Gennady Sheyner covers the City Hall beat in Palo Alto as well as regional politics, with a special focus on housing and transportation. Before joining the Palo Alto Weekly/PaloAltoOnline.com in 2008, he covered breaking news and local politics for the Waterbury Republican-American, a daily newspaper in Connecticut. Read more >>

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Caltrain plan to rebuild San Francisquito Bridge may upend Palo Alto's rail priorities

Transit agency says the 1902 bridge is weaker than expected and needs to be replaced

by / Palo Alto Weekly

Uploaded: Thu, Sep 29, 2022, 9:37 am

For more than a century, the San Francisquito Bridge has supported freight and passenger trains crossing the border between Palo Alto and Menlo Park.

Located just north of the Palo Alto Avenue rail crossing, the 104-foot steel-truss span stands at a uniquely sensitive spot, close to both the San Francisquito Creek and the city's iconic namesake redwood, El Palo Alto. But while it continues to hold up reasonably well, Caltrain has determined that it is nearing the end of its lifespan. Last week, the agency informed city officials that it is planning to begin work on replacing the bridge in about two years.

For Palo Alto, the replacement would have significant ramifications. Once construction begins, Caltrain would have to close off the area to train traffic and bus Caltrain passengers between the Palo Alto and Menlo Park stations. The project may also upend the city's ambitious plans to redesign its rail corridor so that roads and tracks would no longer intersect. It would be harder for Palo Alto to make a case for raising or lowering the railroad tracks as part of a new grade-separation design once a new bridge is built at grade, as it is currently.

Robert Barnard, Caltrain's deputy director of rail development, told the Palo Alto City Council's Rail Committee that recent inspections of the 1902 structure showed that the bridge is weakening in some areas and convinced the agency to consider replacement.

"We found that for a bridge of its age, the members are of good shape, and have minimal deterioration. That is good. However, the strength testing found that the material was weaker than we expected," Barnard said.

Caltrain is taking some immediate steps to ensure that the bridge will remain safe. When a freight train is on the bridge, no other trains are allowed to pass on adjacent tracks. Inspections are more frequent, taking place every six months instead of annually. And Caltrain is installing a monitoring system to identify any cracks that may form on the bridge between the inspection periods. Ultimately, however, the bridge will need to be replaced, Barnard said.

"The bridge is 120 years old. It is nearing the end of its service life," Barnard said during the Sept. 21 discussion.

The agency is feeling some time pressure in advancing the project. Once it fully implements the electrification of the rail corridor in 2024, train frequency will increase from its current level of one train every 15 minutes during peak commute times to one every 10 minutes. It will further increase to one train every 7.5 minutes by 2029 and then to one every six minutes in 2033, Barnard said.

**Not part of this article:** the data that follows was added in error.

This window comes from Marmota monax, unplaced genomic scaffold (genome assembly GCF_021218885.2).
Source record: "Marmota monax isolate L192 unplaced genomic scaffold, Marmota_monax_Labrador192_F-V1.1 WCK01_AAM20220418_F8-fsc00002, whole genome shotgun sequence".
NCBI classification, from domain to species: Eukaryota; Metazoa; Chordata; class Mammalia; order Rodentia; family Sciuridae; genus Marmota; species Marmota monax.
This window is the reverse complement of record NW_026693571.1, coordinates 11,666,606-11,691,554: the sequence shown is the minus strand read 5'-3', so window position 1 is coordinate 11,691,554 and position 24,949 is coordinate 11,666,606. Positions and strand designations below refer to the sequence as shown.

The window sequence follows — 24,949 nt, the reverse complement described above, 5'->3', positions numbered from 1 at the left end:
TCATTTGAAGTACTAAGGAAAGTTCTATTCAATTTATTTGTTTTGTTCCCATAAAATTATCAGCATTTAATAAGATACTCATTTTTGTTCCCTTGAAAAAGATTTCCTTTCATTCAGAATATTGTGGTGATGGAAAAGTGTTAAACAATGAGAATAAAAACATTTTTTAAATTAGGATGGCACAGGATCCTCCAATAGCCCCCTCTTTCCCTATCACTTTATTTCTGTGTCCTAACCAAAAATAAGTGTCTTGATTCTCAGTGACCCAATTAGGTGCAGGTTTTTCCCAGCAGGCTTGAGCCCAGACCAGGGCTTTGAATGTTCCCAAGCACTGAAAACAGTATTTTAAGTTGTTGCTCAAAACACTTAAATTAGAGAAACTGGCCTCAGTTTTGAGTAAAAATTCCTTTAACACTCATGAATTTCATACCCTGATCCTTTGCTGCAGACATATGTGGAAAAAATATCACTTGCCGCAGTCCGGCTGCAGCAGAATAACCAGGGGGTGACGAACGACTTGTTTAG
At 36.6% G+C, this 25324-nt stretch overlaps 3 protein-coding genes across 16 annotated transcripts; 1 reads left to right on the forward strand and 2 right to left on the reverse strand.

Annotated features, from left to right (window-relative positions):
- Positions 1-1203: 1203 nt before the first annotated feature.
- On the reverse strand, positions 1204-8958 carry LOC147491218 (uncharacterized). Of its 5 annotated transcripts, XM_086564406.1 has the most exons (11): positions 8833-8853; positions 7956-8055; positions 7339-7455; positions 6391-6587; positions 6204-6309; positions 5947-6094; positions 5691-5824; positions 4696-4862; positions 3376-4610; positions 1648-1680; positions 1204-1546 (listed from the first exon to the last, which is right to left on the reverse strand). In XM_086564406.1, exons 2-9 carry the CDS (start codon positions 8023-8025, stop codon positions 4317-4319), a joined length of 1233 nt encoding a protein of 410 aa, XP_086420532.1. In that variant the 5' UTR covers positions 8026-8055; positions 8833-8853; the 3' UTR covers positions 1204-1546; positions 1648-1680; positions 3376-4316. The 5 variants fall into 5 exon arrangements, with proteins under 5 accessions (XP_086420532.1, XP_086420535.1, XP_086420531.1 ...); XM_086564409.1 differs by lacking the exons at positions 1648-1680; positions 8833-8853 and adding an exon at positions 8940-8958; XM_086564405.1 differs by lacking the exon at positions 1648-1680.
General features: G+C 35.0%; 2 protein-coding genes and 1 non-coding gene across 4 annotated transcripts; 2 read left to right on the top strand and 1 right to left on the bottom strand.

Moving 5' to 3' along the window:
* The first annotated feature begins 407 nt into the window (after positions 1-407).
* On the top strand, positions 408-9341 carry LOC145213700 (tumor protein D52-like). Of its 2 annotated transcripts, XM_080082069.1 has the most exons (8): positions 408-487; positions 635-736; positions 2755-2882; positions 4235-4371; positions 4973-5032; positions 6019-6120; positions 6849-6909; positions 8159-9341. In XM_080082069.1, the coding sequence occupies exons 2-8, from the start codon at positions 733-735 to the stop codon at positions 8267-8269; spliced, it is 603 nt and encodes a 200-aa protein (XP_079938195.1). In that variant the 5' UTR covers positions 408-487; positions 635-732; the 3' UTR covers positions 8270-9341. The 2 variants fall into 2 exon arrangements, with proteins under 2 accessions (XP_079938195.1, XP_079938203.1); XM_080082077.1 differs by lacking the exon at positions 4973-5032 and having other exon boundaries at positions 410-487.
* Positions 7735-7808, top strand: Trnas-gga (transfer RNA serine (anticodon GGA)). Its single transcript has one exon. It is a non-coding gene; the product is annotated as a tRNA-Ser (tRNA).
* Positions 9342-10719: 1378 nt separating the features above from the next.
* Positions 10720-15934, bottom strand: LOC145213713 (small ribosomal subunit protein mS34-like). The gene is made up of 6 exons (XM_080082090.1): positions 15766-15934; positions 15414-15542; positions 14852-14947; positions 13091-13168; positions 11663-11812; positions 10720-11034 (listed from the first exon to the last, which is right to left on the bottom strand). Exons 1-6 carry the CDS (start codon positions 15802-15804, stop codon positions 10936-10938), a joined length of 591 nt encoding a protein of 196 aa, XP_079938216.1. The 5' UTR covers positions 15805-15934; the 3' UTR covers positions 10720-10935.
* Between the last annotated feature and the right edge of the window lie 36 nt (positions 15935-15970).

"The longer we wait, the older the bridge gets. The longer we wait, ridership is forecasted, we hope, to increase. And with these considerations, the bridge really needs to be replaced by 2033," Barnard said.

Caltrain is set to spend the next two years planning for the project so that it can select a preferred alternative in 2025 and proceed with environmental analysis and permitting. The agency hopes to procure contractors in 2031 and build the bridge over the following two years.

The plan, however, throws a wrench into Palo Alto's plans for grade separation at its four rail crossings. In recent years, the council has focused almost exclusively on the Churchill Avenue crossing, where it is evaluating an underpass for cars, and on Charleston Road and Meadow Drive in the southern end of the city. Plans for the northernmost crossing, Palo Alto Avenue, have been deferred indefinitely after council members decided in 2018 that they would prefer to evaluate it as part of a planning effort for the broader downtown area, which includes the University Avenue transit station. That effort has yet to kick off.

Caltrain's plans for the San Francisquito Bridge may accelerate the city's planning for Palo Alto Avenue. Rail Committee members acknowledged after the presentation that they may need to reconsider their priorities.

"I think there will be a real question for our community over the next two years," Council member Alison Cormack said. "Are we going to use this time to focus on this particular grade separation, which to date, we really have not for a variety of other reasons and take advantage of what I would call a medium-sized window of opportunity?"

Mayor Pat Burt urged Caltrain officials to consider strengthening the bridge rather than replacing it. To date, Caltrain has been reluctant to spend time and money to reinforce a bridge that the agency believes will need to be eventually replaced anyway.

"You're spending capital money on a Band-Aid and then you're spending money again to replace the asset, and the total cost increases as opposed to doing the capital replacement one time," Barnard said.

Palo Alto officials noted, however, that the bridge-replacement project could significantly influence the city's actions on the intermodal transit center, which includes the downtown Caltrain station and supports a wide array of bus services. The existing car underpass at University Avenue is old, Burt said, and may require its own redesign or reconstruction. He urged Caltrain to reconsider its decision to replace the bridge in light of the broader downtown context.

"There's a downside to spending money to reinforce the existing bridge, but you add this project together and it's potentially massive," Burt said. "And coming up with a real cohesive plan for that within the next few years is going to be a real stretch if not an impossibility."

Vice Mayor Lydia Kou also emphasized the historic significance of the bridge location, particularly given its proximity to El Palo Alto.

"A lot of outreach to the community is going to be needed so that they understand that it's not going away or going to be hurt or damaged in any way," Kou said.